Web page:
BPTSA On Proposed School Consolidations

March 5, 2015

“We are determined to ensure that changes are thoughtfully planned and are based upon sound intentions, appropriate research and reliable data,” the Bermuda Parents Teachers Students Association [BPTSA] said.

Minister of Education Wayne Scott said that the Ministry of Education faces a 5% budget reduction which coupled with a decline in student enrolment “left us little choice but to consider restructuring,” and the Ministry will be hosting a meeting this evening [Mar 5] to solicit feedback from Parent Teachers Associations regarding the proposed public school reorganization.

A BPTSA spokesperson said, “The Bermuda Parents Teachers Students Association [BPTSA] has engaged its island-wide PTA membership regarding the issue of the recently announced school consolidations planned by both the Minister of Education and the Minister of Finance.

“The BPTSA’s core stance is for Parents to no longer sit upon the sidelines of such initiatives as optimal parental involvement is paramount to successfully educating our children. We are further committed to working with Governmental and private partners to this end.

“Hence, when Minister Richards first announced the closing, we contacted the Ministry of Education to better understand the data and other information that was being relied upon to make the school consolidation decisions. We have been advised that no information was readily available.

“There is no disputing the need for the Bermuda Public School system evolving to improve results. Hence, we are intent upon eliminating experimentation and adventurous tinkering with our children’s development.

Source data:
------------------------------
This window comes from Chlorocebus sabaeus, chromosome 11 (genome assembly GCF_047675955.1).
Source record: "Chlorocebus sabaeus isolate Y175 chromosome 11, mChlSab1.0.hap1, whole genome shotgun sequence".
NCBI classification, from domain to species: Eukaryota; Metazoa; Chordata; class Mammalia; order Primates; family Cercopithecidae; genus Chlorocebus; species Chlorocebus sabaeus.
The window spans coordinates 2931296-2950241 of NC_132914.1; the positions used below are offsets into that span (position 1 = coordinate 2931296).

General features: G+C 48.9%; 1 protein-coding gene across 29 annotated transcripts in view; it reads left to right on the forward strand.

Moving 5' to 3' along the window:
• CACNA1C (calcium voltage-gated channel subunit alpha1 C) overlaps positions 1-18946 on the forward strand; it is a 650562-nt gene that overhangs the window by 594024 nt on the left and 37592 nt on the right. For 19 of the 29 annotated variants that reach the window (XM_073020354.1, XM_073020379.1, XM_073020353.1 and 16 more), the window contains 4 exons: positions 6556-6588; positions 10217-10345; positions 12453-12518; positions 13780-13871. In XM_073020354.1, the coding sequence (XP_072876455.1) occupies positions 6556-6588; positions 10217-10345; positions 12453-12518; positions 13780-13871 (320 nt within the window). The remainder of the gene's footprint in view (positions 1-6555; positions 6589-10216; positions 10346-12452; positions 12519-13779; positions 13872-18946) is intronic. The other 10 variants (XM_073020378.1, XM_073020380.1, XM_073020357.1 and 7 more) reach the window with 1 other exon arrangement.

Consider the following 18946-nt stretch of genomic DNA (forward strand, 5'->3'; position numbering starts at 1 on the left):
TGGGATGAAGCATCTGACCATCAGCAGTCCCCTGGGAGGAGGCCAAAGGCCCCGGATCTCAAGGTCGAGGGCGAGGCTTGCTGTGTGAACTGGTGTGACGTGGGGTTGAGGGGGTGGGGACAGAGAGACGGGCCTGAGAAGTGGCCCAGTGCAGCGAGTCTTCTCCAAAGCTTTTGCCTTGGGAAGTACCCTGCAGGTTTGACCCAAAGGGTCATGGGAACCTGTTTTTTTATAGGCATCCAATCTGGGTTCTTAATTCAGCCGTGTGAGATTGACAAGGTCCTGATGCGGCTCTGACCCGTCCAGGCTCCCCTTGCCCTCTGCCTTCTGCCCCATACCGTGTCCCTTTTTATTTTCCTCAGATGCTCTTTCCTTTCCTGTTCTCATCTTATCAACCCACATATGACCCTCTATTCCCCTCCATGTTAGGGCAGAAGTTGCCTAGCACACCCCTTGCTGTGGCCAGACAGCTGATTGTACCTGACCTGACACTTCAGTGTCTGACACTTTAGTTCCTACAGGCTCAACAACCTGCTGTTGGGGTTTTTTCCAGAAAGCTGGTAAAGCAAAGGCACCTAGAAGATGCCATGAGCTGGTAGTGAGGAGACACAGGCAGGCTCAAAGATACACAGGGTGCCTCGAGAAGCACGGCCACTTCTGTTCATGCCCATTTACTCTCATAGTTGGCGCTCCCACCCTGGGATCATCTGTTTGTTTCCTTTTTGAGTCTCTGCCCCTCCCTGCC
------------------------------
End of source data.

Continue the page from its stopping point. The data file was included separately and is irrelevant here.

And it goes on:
“Alternatively we are determined to ensure that changes are thoughtfully planned and are based upon sound intentions, appropriate research and reliable data. We otherwise risk a repeat of another generation of our children bearing the brunt of drastic reforms and grandiose pronouncements preceding a failing system.

“Accordingly, the current deadline prohibits the opportunity for us to contribute as we intend. To avail ourselves of the relevant information, give our members the opportunity to review and to meet and deliberate then provide a response to the Government; requires a minimum 60 days. This timeframe is ambitious but we are willing to accommodate a sense of urgency without compromising the greater objective.

“We look forward to the planned consultation, as recently announced by the Minister of Education, before concrete plans are formalized. We encourage all parents and PTAs to attend any public meetings and to provide thoughtful and measured input.